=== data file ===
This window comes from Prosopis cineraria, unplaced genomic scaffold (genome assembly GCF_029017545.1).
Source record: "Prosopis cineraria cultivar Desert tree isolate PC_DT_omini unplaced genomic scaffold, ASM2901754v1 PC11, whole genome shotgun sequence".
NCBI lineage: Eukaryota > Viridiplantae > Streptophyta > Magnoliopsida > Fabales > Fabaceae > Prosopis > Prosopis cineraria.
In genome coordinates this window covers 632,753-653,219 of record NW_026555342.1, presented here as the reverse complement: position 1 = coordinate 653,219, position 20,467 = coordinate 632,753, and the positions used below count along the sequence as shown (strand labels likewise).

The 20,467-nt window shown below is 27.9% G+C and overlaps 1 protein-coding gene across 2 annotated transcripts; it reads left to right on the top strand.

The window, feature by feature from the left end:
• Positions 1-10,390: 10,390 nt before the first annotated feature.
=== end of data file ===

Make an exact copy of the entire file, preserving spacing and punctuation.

This window comes from Prosopis cineraria, unplaced genomic scaffold (genome assembly GCF_029017545.1).
Source record: "Prosopis cineraria cultivar Desert tree isolate PC_DT_omini unplaced genomic scaffold, ASM2901754v1 PC11, whole genome shotgun sequence".
NCBI lineage: Eukaryota > Viridiplantae > Streptophyta > Magnoliopsida > Fabales > Fabaceae > Prosopis > Prosopis cineraria.
In genome coordinates this window covers 632,753-653,219 of record NW_026555342.1, presented here as the reverse complement: position 1 = coordinate 653,219, position 20,467 = coordinate 632,753, and the positions used below count along the sequence as shown (strand labels likewise).

The 20,467-nt window shown below is 27.9% G+C and overlaps 1 protein-coding gene across 2 annotated transcripts; it reads left to right on the top strand.

The window, feature by feature from the left end:
• Positions 1-10,390: 10,390 nt before the first annotated feature.